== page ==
World Economy

Ukrainians Feel Effects of War, Struggling Economy

Ukrainians Feel Effects of War,  Struggling Economy
Ukrainians Feel Effects of War,  Struggling Economy

Kiev does not yet feel like the capital of a country at war. On the surface, the city is functioning much as before, with the gatherings of uniformed men preparing to head back east the main indication that all is not well.

But if you move away from the center of the city, where the famous Euromaidan protests took place and where international cafes and restaurants line the streets, and head to the outskirts, the residents of Kiev are starting to feel the combined effects of war and a struggling economy, Aljazeera reported.

Alexandra Melnyk lists what is becoming more expensive as the war drags on–rice, buckwheat, milk, eggs, gas, electricity, hot and cold water.

“There are people in charge of this country,” she says. “They are driving Ukraine into an abyss.”

Like many Ukrainians who criticize the government, Alexandra says she is already working two jobs in order to support her large family.

  Small Growth

The World Bank on Wednesday predicted that Ukraine’s economy would grow by 1% during 2016–just half the growth projected by the country’s government and financial advisers.

That comes after a contraction of 12% in 2015. “After a 12% contraction in 2015, Ukraine’s economy may rebound modestly in 2016-18, supported by an easing of the conflict in the east and continued progress on its IMF-backed reform program,” the World Bank said in a report on global economic prospects.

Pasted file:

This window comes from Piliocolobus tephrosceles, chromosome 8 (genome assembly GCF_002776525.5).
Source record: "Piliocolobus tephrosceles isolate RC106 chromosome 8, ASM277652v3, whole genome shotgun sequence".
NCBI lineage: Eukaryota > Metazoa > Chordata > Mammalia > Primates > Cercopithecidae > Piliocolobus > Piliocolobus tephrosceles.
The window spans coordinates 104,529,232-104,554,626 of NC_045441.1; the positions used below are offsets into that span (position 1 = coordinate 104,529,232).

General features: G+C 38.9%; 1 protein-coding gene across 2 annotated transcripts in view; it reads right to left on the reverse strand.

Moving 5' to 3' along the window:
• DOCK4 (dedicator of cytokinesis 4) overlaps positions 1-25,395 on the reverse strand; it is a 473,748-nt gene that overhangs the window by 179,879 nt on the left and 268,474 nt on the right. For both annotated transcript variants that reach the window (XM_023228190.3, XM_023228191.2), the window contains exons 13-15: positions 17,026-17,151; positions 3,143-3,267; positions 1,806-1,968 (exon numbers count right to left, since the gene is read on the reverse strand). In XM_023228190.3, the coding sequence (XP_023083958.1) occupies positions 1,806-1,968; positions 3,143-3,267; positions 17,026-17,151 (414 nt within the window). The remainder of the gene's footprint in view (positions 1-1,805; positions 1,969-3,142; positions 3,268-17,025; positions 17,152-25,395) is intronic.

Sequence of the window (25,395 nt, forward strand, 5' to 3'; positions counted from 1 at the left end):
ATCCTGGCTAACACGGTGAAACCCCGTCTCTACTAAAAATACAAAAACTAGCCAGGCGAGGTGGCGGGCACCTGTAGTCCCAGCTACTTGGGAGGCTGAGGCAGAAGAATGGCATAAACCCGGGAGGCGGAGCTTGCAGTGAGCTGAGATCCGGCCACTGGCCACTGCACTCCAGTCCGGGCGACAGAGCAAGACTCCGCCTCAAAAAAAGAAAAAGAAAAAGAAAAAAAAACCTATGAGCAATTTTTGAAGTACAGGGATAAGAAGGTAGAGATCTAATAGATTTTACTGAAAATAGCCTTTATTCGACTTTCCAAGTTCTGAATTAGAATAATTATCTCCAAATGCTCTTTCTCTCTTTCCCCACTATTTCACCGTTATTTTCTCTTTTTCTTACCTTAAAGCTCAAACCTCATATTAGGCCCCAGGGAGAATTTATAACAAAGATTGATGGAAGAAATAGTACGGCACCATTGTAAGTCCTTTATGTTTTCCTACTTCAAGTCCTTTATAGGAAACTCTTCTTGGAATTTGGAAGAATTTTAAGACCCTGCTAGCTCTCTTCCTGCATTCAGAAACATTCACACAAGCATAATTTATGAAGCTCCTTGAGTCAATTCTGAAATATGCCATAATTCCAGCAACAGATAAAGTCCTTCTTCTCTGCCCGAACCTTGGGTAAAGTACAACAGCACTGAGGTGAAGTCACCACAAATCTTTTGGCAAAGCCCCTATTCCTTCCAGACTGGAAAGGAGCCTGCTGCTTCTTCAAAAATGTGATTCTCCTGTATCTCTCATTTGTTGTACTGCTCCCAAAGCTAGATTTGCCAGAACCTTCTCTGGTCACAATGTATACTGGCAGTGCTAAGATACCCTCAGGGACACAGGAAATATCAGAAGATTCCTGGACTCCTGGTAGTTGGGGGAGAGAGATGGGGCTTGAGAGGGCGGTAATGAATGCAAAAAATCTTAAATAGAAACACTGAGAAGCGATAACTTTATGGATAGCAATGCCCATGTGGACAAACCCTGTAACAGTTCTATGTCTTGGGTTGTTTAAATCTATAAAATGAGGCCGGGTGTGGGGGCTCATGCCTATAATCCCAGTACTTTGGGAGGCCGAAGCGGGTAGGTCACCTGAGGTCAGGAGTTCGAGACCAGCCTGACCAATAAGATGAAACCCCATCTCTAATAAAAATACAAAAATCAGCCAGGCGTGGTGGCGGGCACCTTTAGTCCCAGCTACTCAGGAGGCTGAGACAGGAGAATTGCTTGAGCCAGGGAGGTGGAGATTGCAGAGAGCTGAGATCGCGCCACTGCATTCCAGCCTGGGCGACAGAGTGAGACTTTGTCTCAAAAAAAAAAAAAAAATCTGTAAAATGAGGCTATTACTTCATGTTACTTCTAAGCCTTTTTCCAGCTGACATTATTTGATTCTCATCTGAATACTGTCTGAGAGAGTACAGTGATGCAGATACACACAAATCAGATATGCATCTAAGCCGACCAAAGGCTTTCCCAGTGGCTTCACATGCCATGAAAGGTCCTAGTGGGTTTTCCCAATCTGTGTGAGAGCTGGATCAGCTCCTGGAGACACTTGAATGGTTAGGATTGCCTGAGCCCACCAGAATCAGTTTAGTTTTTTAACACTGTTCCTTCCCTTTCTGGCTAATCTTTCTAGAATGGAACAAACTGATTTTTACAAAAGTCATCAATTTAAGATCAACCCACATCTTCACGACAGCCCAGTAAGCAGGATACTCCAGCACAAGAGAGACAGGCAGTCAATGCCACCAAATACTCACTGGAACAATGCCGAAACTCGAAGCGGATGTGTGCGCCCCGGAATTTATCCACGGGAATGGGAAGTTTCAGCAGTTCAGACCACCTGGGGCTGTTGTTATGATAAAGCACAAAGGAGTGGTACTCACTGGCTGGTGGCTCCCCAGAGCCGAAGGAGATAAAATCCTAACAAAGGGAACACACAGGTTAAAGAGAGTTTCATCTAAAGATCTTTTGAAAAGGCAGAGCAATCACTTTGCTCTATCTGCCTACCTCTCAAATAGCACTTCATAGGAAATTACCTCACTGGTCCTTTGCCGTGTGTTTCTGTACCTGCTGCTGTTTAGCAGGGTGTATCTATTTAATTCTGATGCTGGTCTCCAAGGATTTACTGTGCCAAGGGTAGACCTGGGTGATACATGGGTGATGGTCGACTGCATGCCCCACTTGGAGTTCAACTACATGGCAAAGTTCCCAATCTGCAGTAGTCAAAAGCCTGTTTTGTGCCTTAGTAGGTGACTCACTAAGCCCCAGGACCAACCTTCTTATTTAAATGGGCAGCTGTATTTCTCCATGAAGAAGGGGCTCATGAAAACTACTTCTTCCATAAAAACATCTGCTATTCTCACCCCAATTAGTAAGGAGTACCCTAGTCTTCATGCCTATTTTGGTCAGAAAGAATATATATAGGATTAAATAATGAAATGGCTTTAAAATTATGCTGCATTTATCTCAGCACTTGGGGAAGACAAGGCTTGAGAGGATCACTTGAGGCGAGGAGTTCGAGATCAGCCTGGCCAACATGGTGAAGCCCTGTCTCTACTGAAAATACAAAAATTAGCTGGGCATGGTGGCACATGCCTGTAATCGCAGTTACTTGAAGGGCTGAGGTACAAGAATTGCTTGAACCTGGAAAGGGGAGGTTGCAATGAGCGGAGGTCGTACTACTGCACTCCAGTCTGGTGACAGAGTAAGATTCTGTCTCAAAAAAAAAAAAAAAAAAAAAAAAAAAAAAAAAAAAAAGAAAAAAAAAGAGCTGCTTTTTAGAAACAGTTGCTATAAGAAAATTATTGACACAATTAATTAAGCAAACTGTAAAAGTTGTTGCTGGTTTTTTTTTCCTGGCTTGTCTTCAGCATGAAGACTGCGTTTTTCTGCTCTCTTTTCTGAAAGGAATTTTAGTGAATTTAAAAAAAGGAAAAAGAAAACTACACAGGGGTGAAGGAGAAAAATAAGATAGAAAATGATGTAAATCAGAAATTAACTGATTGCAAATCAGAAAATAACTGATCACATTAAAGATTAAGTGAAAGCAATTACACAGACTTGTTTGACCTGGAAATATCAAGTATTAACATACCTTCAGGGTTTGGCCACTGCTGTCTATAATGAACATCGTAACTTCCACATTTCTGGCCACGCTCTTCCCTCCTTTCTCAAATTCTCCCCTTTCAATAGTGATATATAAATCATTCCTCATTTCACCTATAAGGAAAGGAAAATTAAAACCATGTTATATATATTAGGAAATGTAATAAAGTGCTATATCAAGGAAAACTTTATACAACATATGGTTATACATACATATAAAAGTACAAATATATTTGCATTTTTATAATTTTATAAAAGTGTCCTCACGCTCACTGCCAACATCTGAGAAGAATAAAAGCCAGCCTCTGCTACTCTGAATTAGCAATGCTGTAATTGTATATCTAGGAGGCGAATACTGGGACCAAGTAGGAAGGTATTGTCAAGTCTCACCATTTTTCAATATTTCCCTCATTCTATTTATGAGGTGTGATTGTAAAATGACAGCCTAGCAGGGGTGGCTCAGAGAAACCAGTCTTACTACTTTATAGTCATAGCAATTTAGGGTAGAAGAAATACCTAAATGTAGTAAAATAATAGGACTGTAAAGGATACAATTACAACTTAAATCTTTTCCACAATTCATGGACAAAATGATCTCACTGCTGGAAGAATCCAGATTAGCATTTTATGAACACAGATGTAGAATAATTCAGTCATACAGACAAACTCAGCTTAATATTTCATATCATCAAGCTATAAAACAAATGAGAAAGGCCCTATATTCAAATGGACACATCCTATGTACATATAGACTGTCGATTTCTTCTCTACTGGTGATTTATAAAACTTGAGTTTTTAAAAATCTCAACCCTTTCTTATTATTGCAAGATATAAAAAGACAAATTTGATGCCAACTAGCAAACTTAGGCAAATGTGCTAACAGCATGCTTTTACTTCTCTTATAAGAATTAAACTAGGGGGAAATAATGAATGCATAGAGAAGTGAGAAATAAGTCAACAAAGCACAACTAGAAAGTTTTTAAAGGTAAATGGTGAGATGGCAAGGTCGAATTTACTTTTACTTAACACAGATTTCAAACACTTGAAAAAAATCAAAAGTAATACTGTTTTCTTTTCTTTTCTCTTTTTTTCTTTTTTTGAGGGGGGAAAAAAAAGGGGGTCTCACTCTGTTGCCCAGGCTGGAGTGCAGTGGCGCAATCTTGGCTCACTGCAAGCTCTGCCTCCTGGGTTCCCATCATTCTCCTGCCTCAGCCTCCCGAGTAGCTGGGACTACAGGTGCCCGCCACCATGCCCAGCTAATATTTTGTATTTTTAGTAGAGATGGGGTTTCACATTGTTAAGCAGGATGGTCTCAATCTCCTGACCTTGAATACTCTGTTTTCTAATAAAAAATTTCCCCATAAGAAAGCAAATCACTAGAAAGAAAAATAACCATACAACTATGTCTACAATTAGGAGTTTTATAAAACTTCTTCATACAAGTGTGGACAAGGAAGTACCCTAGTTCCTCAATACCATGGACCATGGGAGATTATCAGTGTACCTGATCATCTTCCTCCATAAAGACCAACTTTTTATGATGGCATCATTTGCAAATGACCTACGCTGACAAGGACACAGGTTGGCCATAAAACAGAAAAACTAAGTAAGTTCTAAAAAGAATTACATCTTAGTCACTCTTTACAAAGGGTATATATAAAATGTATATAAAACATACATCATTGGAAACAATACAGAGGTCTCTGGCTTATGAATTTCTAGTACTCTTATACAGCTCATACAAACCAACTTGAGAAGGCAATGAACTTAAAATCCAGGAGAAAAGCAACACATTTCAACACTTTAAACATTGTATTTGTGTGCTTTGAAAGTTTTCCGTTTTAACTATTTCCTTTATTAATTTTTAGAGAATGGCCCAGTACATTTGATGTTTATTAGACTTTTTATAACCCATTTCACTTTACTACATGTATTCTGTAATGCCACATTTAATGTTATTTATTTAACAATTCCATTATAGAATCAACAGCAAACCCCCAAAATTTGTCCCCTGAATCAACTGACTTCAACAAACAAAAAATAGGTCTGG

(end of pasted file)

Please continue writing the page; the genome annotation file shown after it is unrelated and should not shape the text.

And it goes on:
The incremental gains come with a major restructuring of Ukraine’s debt as well as several fiscal measures, including job losses within the government, pension cuts and more expensive energy rates.

The World Bank added that the growth was dependent on “geopolitical tensions”, meaning that if the war with Russia escalates into a full-blown conflict once again, Ukraine’s economy will begin to backslide.

“The moderate growth improvement in the forecast period over 2015 depends on the management and mitigation of several key vulnerabilities, including persistent geopolitical tensions, sustained low oil prices, continuing policy uncertainty, and challenging external financing conditions,” the report said.

Between 2010 and 2014, Russia accounted for about a quarter of Ukraine’s exports, and so the continued tension between the countries is taking its toll.

In addition to a decrease in trade, Ukraine remains in a debt dispute with Russia, to whom it owes $3 billion.

On January 1, Russia started legal proceedings against Ukraine over non-payment of the debt and added that it would file a lawsuit in UK  courts.

The announcement came a month after Kiev issued a moratorium on paying the debt, which is part of a larger $15 billion payment agreement that was reached between Russian President Vladimir Putin and Ukraine’s former leader Viktor Yanukovich.

It was made in December 2013, as Yanukovich backed out of closer economic ties with the European Union, a move which in turn led to the Euromaidan movement, and eventually the war in Ukraine’s east.